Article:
Beverly Hills Courier
Beverly Hills Courier
Beverly Hills Courier

Community News | Health | U.S. and World News

COVID-19 Update in Beverly Hills

BY Bianca Heyward December 10, 2020
COVID-19 Update in Beverly Hills

Thanksgiving has come and gone and now Hanukkah is upon us. Residents of Beverly Hills have grown accustomed to a holiday season of rapidly-changing health orders, initiatives and programs. As the year winds down, Los Angeles County continues to see more new cases of COVID-19 every day than any other point during the pandemic. The Los Angeles County Department of Public Health (Public Health) has confirmed 74 new deaths and 12, 819 new cases of COVID-19 as of Dec. 10. In Beverly Hills, there have been 1,152 cases of COVID-19 and 11 deaths. To date, the agency has identified 487,917 positive cases of COVID-19 across all areas of L.A. County, and a total of 8,149 deaths.

According to Public Health, this is the highest number of daily deaths since July 29. At press time, the county has reported 3,433 hospitalized patients.

The surge in cases in the county began around Nov. 2, and then one week later led to an increase in hospitalizations. Beginning around Nov. 9, Public Health began to report an increase in COVID-19 fatalities which remains high. Since Nov. 9, average daily deaths have increased by 258 percent. In a Dec. 9 Public Health press release, officials wrote: “Since these deaths reflect L.A. County case counts from a month ago, as cases have continued to increase the past few weeks, we will bear witness to a significant rise in the number of people who are dying.”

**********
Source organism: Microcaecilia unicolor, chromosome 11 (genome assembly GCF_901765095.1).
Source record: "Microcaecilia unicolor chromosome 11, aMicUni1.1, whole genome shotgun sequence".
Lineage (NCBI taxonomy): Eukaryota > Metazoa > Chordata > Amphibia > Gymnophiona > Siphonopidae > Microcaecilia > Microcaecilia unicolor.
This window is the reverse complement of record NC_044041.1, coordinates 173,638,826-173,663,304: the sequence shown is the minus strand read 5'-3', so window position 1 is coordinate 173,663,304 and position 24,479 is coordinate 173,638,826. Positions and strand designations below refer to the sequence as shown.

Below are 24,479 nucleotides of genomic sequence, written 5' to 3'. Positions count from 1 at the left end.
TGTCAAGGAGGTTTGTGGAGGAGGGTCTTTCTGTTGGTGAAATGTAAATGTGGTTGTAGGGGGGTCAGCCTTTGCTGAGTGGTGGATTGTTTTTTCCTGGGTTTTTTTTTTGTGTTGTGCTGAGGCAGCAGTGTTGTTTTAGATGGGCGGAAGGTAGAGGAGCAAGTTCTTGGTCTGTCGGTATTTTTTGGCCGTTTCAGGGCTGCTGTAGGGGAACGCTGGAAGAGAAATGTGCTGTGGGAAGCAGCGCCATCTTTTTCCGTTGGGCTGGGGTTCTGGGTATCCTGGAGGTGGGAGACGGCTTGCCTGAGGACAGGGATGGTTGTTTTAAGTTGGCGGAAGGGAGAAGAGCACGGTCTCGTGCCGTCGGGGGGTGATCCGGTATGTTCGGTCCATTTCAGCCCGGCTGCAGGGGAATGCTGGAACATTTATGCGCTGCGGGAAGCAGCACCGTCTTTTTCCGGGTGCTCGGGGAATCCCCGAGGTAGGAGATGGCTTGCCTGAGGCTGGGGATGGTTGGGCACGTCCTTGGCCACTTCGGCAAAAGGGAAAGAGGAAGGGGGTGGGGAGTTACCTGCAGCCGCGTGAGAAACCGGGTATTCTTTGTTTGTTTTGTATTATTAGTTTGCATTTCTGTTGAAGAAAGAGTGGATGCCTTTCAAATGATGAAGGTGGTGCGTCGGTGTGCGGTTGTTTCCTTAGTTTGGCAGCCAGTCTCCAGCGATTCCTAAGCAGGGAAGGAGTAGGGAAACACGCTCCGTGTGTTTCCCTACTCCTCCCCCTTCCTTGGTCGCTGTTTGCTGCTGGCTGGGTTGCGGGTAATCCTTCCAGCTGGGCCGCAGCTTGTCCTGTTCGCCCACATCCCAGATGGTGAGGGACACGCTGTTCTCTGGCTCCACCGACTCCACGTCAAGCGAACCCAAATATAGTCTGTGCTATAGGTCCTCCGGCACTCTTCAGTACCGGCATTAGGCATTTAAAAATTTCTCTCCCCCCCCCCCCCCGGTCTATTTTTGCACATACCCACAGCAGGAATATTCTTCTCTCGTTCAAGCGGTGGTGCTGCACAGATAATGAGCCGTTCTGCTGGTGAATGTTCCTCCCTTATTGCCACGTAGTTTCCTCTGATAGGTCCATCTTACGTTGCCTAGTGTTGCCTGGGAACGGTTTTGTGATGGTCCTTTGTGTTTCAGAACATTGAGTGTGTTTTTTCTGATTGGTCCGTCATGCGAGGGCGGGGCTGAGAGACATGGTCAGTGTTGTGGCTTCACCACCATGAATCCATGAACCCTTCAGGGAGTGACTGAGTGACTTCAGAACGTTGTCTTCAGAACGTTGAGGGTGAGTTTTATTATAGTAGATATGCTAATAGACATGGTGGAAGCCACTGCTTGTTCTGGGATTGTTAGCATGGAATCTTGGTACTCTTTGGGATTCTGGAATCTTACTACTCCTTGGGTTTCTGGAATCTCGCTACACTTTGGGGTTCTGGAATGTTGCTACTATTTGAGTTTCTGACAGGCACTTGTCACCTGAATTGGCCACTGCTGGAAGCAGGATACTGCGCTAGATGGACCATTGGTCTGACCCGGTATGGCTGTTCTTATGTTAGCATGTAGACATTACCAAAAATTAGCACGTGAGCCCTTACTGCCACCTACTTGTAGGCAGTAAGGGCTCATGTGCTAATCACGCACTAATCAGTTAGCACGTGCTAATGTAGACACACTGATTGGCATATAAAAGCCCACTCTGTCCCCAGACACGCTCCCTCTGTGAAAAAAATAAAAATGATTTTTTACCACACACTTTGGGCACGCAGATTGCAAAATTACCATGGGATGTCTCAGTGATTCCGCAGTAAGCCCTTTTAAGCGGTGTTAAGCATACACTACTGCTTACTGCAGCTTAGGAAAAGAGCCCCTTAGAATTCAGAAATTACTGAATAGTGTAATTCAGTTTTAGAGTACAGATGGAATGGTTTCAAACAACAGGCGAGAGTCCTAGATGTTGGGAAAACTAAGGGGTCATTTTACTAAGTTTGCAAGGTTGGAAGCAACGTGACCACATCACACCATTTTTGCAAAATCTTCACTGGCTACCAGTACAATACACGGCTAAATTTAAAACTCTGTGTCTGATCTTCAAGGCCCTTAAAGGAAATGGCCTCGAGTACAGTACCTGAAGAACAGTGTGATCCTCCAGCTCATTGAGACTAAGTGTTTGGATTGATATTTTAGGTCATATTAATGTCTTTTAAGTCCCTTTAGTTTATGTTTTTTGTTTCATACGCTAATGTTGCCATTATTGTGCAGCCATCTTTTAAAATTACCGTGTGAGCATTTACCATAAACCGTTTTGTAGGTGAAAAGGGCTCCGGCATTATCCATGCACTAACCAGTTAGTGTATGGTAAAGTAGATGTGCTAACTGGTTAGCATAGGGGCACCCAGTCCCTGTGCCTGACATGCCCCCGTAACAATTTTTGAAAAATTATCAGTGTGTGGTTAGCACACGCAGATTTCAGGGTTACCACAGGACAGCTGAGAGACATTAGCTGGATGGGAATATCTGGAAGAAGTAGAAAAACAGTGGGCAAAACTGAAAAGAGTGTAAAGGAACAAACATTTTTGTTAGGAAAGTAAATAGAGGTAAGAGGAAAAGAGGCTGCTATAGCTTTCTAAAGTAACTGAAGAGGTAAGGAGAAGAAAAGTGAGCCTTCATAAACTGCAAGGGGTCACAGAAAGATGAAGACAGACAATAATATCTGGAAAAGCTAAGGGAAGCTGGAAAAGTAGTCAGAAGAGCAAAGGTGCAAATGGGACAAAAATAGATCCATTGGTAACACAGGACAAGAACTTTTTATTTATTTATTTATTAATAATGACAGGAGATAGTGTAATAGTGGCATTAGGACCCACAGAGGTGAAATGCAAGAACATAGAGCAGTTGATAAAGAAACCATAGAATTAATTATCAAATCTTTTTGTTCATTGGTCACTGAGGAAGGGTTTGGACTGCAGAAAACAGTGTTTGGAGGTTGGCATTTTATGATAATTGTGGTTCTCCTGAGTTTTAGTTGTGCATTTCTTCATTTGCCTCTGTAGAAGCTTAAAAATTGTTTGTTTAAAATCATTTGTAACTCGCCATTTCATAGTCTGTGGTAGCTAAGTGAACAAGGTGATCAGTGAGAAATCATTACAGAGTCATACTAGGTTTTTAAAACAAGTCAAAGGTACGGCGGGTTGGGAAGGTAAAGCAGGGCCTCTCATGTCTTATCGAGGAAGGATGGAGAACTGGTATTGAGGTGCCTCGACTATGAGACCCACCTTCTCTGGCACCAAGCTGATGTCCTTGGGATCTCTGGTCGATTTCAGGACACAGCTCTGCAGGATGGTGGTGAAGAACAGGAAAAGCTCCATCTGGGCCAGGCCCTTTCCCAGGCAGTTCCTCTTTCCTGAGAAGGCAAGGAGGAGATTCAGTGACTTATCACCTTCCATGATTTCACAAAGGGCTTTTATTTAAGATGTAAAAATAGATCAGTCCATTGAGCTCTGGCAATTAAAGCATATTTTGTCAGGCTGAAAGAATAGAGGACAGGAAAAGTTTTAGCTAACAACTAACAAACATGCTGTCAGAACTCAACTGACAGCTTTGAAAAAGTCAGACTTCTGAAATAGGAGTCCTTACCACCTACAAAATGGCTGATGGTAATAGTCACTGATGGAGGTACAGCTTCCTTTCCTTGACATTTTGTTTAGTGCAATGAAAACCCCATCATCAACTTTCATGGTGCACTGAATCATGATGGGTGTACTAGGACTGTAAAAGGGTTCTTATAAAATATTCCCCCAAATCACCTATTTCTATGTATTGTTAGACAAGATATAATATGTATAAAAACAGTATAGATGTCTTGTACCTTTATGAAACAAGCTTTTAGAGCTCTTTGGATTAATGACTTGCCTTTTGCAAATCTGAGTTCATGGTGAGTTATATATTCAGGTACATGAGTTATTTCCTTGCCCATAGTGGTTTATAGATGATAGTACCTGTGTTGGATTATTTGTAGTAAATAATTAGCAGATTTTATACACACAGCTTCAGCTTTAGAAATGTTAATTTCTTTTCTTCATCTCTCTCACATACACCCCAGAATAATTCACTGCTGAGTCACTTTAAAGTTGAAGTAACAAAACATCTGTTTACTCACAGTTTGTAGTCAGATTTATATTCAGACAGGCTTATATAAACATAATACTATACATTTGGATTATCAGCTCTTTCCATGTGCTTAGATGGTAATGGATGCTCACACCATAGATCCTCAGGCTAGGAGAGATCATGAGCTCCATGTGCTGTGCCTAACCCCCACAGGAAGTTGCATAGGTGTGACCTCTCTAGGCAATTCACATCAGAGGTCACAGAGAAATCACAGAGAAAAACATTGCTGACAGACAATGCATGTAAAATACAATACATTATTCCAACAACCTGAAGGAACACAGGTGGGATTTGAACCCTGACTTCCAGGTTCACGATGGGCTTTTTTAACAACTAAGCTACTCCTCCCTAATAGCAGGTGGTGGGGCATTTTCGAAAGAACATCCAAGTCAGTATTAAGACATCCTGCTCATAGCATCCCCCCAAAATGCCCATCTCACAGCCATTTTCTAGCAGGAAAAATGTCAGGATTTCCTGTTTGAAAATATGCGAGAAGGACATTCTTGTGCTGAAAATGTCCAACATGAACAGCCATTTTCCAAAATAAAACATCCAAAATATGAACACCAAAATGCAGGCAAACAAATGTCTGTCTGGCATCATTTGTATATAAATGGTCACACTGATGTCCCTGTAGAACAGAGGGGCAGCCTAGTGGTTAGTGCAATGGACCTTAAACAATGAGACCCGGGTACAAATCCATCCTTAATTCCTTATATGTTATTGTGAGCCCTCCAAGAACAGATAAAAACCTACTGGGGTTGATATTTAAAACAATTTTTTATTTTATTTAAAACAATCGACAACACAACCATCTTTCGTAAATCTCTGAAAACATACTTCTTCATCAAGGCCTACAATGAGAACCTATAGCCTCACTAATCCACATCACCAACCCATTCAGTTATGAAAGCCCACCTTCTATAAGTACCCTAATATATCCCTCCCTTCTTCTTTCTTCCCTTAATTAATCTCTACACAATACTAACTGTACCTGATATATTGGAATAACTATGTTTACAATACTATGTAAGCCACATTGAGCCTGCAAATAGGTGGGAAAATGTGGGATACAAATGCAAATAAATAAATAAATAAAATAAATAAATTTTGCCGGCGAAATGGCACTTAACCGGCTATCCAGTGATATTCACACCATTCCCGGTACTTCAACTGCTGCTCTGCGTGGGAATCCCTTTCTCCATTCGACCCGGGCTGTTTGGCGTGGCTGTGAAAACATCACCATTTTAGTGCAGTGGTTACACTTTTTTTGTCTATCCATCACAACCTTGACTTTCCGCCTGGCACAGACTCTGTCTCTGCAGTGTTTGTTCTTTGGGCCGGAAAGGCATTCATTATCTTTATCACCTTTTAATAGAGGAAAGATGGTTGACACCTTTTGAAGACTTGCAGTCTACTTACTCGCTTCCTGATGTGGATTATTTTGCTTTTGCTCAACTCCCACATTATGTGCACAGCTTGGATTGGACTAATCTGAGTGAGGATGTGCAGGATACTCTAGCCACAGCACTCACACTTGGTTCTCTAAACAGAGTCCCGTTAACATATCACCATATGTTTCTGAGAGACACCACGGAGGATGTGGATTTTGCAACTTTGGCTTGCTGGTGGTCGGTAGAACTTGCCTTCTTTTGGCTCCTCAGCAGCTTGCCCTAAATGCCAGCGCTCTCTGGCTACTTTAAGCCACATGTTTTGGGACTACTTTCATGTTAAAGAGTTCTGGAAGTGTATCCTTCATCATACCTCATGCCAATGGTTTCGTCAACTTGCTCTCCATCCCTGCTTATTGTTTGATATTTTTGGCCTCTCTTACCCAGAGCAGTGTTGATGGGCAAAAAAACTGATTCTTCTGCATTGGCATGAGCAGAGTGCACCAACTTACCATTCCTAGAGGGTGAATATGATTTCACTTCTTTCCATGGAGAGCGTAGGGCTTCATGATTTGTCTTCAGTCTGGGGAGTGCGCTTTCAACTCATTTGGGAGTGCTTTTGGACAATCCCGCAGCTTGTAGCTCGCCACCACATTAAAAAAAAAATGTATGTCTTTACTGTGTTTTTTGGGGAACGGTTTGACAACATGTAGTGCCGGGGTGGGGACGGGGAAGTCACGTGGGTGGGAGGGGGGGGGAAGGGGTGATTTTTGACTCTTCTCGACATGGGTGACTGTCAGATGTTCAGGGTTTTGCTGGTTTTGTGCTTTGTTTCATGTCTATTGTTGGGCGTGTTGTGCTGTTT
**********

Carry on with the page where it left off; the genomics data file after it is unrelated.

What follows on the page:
Currently, the State is reporting the ICU bed capacity is at nine percent in the Southern California region. As a reminder, the region (which includes L.A. County) is under Gavin Newsom’s Regional Stay-at-Home order that took effect Dec. 6 after the ICU capacity for the region fell below 15 percent. Right now, the Southern California regional ICU bed capacity is nine percent.

Public Health is urging the public not to gather with others outside of their immediate household, always wear face coverings when around others, and maintain physical distance from others who are not from their household. During the surge, people are advised to stay at home except for essential activities, avoid all travel that is not essential, get tested if they have symptoms.

On Dec. 9, officials announced that Los Angeles County is currently projecting that 1 out of every 140 residents is currently infectious with COVID-19. That figure does not include people who are hospitalized, isolated or quarantined, but reflects people who are in the community, potentially spreading the virus.

As a reminder, the following sectors are closed: cardrooms, wineries, breweries, distilleries, museums, botanical gardens, zoos, aquariums, personal care including hair salons, barbershops, and nail salons and family entertainment centers.

On Dec. 8, Cedars-Sinai announced that it has launched COVID-19 testing at its three urgent care clinics in Playa Vista, Culver City and Beverly Hills. The test uses a nasopharyngeal swab to collect a sample from the patient, and results are available within 48 to 72 hours.